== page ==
Photographer Brant Barrett turns images into narratives
When does a hobby become a serious artistic endeavor? For Grand Strand photographer Brant Barrett, crossing the boundary involved discovering the difference between taking pretty pictures and creating art. Barrett searched for that transition point, found it, and continues to learn and hone his craft as he produces award-winning work, some of which is currently featured in the Feast Local exhibit at the Franklin G. Burroughs-Simeon B. Chapin Art Museum in Myrtle Beach.
Content in Barrett’s photography ranges from tobacco fields to bus rides to restaurant kitchens to a wildlife refuge, yet his body of work displays a motif of Southern culture and an earnest reflection on people and places that might otherwise be overlooked.
Barrett entered the world of photography in his retirement, seeking a pastime and a creative outlet. Armed with a digital camera and a state park pass, he took “a gazillion” pictures of birds, landscape and wildlife at Huntington Beach State Park over a period of a few months, and while the result was rewarding, he felt an urge to do more.
“It just seemed that it was somewhat limited,” said Barrett. “I realized that if I wanted to grow, I needed some professional help, so that’s when I decided to turn to the university.”
Barrett enrolled in his first photography class at Coastal Carolina University in 2012 and over the past five years has studied under multiple professors. However, they conveyed essentially the same response to his work.
“They made me understand that anyone can take a beautiful photograph, intentionally or accidentally,” said Barrett. “It can happen. But not everybody can create a cohesive body of work. They’re basically saying you need to tell a story with your work.”
Easton Selby, chair and associate professor in the Department of Visual Arts, remembers telling Barrett, “You need more meat within your work, something for someone to grab on to and take away from it.”
Over the next few semesters, Barrett began putting more research into his work to gain a full understanding of the story behind the images he sought to capture. One project, now titled Bright Leaf, was created from Barrett’s visits to local tobacco fields over a period of two years.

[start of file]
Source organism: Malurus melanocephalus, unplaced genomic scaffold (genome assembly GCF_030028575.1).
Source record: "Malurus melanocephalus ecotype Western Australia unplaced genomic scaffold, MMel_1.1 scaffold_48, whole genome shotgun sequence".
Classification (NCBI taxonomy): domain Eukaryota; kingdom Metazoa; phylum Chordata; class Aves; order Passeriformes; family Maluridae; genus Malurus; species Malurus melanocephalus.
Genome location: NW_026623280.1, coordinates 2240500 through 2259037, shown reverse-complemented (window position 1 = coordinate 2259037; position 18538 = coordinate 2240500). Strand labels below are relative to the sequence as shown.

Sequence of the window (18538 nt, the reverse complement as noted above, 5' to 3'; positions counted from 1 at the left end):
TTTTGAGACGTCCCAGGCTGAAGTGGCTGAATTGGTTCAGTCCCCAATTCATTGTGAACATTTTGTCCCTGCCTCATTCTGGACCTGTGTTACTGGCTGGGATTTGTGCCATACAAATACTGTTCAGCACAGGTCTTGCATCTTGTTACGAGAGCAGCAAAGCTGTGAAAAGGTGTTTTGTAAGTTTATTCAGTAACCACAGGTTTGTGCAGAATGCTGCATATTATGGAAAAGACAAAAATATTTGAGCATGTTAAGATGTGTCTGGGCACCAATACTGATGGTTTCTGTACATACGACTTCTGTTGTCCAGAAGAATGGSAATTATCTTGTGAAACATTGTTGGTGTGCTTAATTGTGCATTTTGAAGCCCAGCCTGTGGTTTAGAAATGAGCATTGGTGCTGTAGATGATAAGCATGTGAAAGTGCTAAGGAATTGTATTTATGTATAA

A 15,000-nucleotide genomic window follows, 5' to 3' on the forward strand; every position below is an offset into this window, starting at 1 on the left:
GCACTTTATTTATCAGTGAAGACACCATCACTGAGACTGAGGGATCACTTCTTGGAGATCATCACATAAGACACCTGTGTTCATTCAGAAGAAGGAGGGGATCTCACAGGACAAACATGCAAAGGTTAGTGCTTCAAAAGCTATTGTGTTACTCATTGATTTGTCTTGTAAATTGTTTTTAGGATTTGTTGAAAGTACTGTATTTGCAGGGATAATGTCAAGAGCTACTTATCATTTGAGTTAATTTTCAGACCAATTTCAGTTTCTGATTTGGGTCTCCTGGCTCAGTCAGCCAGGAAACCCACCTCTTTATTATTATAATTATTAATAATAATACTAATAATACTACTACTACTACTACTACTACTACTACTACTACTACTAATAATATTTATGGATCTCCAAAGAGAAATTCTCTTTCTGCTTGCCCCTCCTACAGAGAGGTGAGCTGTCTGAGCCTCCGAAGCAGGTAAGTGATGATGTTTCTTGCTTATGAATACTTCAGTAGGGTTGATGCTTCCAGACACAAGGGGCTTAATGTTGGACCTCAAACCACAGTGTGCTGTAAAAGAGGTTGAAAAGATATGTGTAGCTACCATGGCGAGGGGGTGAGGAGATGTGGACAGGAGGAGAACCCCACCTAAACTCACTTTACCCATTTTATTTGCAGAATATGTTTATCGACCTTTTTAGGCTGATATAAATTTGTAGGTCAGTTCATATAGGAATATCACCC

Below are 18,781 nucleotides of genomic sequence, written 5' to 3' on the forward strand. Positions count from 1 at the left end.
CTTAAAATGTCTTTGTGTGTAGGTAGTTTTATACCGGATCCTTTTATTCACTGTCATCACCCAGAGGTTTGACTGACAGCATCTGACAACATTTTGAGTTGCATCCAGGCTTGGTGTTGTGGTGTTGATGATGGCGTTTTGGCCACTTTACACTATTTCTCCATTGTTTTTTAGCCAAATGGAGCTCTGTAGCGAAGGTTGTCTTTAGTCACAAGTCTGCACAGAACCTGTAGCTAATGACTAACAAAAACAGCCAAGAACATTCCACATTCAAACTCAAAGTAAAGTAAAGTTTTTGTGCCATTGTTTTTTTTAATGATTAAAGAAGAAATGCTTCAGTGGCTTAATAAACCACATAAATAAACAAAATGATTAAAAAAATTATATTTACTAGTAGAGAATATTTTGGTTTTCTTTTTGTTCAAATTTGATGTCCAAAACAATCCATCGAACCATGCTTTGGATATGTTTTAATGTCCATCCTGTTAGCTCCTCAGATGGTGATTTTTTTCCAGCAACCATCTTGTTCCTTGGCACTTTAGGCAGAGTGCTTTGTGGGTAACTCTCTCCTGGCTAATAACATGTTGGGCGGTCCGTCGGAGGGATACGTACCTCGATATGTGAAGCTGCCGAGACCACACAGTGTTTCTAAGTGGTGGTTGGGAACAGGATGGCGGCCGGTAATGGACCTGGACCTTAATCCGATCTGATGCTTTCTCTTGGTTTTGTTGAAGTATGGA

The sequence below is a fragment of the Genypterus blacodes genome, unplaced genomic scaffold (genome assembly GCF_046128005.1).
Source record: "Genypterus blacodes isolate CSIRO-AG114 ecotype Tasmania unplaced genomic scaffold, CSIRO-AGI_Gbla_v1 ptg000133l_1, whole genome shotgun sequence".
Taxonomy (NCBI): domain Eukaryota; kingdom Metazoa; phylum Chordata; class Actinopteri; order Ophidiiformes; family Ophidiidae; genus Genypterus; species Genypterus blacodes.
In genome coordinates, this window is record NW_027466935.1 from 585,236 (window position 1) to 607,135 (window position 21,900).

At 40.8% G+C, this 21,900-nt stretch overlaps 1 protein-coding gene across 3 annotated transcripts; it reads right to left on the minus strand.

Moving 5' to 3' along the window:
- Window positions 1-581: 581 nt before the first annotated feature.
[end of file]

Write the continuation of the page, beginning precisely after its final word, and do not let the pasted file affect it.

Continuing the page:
Barrett began his research by reading Eldred E. “Wink” Prince’s Long Green: The Rise and Fall of Tobacco in South Carolina and by considering numerous approaches to the topic. He finally settled on photographs that document the modernized process of tobacco farming, in contrast to the more traditional method. The reasoning for his focus grew out of an understanding of how farming practices represent Southern lifestyles, both traditional and modern.
“I had friends who grew up on family farms in Horry County and grew tobacco,” said Barrett, “and I heard stories over and over again about how children all summer long worked in those fields in the heat, daylight to dusk. I couldn’t really go back and photograph them and how that occurred, but I said, I’ll do what I can do: document current practices. And my friends hated [my photographs] because they said, ‘Farmers today disrespect the leaf.’ My friend said if he broke a leaf while working, he couldn’t sit down for a week. So now they harvest it mechanically and they put it in compacters and 700-pound bales with wire around them, and my friends say, ‘That’s not the way we did it.’ So there’s a story involved there.”
Barrett’s photograph Rooster Time from the Bright Leaf series won the photography category at 2017 ArtFields, a prestigious juried annual art festival in Lake City, South Carolina.
Barrett’s current exhibit at the Myrtle Beach Art Museum began when Liz Miller, curator at the museum, asked him to document people and places involved in food preparation and service in Horry and Georgetown counties. Barrett visited numerous fairly humble establishments that serve a local crowd and would likely be missed by a tourist passing through. Scott’s Bar-B-Que in Hemingway, Ocean Fish Market in Conway and Big Mike’s Soul Food in Myrtle Beach were all destinations where Barrett photographed the cooks, the diners, the décor and the process of preparing food in a home-style environment.
Miller initially sought out Barrett for the exhibit because she was familiar with his background and his work.
“He knows the people, he knows the places, he knows how to capture the feeling of the place. When you experience his photographs, you know what it feels like to be sitting at that diner,” Miller said.
In considering Barrett’s artistic progress over the past several years, Selby said it’s rewarding when students take critique to heart and fully incorporate it into their work.
“Our message finally—to use a photo pun—clicked, and he was like ‘Oh. OK. This is what they meant,’” said Selby. “It’s been absolutely wonderful to watch that process.”
PHOTOGRAPHS COURTESY OF BRANT BARRETT